What facial recognition company Clearview does is “mass surveillance”, and “illegal” — the company should delete all images of Canadians from its database, and stop offering its services to Canadian clients,the Office of the Privacy Commissioner of Canada said on Wednesday. A joint investigation by four privacy commissioner offices in the country found that Clearview AI’s facial recognition service was a clear violation of the privacy rights of Canadians. The year-long investigation found that Clearview had collected highly sensitive biometric information without the knowledge or consent of individuals. It had also collected, used, and disclosed personal information of Canadians' for “inappropriate” purposes, which cannot be rendered appropriate via consent. The country had initiated its investigation into the company after a damning report in the New York Times had revealed that Clearview AI covertly built up its facial dataset by pulling facial data from publicly available images online, including from Twitter, Facebook, Google, Instagram, YouTube, news articles, and more. The result is a database of unprecedented scale — over 3 billion images to be exact — to readily identify any person walking on the street, with just a single image. “It is completely unacceptable for millions of people who will never be implicated in any crime to find themselves continually in a police lineup,” said Daniel Therrien, Privacy Commissioner of Canada. “Yet the company continues to claim its purposes were appropriate, citing the requirement under federal privacy law that its business needs be balanced against privacy rights”. He said that in…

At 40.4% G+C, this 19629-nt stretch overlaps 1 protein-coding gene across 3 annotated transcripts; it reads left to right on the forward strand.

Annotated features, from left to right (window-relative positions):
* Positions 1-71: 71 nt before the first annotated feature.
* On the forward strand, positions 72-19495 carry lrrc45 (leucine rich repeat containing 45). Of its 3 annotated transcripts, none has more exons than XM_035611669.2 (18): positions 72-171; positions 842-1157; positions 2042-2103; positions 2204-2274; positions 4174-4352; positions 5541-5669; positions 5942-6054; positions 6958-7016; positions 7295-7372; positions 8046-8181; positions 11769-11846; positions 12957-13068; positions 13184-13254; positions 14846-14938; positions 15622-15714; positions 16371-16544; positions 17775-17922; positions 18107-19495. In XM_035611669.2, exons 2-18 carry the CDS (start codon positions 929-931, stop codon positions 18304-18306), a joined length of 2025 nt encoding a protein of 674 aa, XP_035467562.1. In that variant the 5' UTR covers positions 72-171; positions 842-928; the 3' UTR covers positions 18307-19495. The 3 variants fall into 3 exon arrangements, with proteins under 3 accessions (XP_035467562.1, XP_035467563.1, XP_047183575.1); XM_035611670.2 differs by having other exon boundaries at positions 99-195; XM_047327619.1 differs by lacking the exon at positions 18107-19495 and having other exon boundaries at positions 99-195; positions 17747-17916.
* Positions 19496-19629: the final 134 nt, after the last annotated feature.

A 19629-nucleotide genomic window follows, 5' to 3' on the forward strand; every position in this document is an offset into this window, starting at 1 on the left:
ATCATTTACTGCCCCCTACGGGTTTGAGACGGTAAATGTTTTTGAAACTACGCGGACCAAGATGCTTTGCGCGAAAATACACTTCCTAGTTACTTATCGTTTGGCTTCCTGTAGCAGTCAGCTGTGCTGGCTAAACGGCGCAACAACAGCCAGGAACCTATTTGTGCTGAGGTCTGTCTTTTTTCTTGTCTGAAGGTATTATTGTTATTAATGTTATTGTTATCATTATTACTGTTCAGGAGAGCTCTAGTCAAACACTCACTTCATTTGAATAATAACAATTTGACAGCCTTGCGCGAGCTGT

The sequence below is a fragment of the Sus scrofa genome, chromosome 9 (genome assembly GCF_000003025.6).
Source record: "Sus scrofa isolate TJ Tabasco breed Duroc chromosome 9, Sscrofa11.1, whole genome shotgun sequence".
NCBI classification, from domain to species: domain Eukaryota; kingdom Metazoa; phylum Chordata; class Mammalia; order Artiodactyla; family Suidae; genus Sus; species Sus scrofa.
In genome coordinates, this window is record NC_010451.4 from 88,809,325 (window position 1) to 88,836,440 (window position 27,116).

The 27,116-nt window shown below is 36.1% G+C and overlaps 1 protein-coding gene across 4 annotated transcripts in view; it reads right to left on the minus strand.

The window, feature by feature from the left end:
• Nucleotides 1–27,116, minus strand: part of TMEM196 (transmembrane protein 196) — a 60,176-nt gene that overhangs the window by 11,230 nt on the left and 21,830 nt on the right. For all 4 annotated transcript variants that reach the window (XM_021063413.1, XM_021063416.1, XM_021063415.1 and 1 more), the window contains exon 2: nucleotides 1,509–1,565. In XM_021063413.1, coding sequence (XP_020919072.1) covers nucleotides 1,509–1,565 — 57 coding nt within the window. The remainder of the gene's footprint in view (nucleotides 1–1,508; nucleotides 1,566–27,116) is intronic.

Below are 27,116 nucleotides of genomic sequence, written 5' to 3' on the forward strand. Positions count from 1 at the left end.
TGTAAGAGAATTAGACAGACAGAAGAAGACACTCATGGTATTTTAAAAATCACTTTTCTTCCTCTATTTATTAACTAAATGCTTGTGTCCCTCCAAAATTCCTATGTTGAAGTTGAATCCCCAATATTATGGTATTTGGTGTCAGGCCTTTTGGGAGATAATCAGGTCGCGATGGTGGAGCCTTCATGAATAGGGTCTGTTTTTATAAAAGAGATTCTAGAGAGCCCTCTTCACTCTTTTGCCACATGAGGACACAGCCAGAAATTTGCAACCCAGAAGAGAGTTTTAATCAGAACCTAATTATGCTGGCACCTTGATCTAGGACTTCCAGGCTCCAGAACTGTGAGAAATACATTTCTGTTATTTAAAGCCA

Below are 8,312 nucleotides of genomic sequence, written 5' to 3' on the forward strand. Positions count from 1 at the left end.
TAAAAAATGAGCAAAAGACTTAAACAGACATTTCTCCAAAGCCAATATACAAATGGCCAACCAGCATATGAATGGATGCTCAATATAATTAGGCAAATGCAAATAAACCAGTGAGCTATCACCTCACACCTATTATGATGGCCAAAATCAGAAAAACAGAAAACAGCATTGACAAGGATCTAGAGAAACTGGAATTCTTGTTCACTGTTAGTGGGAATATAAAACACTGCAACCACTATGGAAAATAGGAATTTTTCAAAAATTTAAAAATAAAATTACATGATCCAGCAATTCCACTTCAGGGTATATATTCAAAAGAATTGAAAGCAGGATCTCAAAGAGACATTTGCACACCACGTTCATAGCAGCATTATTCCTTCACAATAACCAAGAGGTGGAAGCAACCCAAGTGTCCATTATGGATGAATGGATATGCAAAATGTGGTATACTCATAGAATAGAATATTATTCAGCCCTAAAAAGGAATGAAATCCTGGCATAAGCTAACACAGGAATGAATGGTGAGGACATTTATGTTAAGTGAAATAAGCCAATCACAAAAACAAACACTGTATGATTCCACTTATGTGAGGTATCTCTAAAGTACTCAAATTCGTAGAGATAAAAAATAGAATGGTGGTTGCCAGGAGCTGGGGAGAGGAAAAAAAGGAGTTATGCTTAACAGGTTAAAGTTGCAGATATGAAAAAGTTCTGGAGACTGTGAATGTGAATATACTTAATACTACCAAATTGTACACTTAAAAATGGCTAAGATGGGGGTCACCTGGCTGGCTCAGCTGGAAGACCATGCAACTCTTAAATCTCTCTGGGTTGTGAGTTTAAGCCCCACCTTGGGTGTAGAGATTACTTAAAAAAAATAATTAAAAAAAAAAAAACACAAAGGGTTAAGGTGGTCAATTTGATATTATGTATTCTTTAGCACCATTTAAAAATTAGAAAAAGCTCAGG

Clearview AI’s facial recognition service called an ‘illegal’ ‘mass surveillance’ tool in Canada
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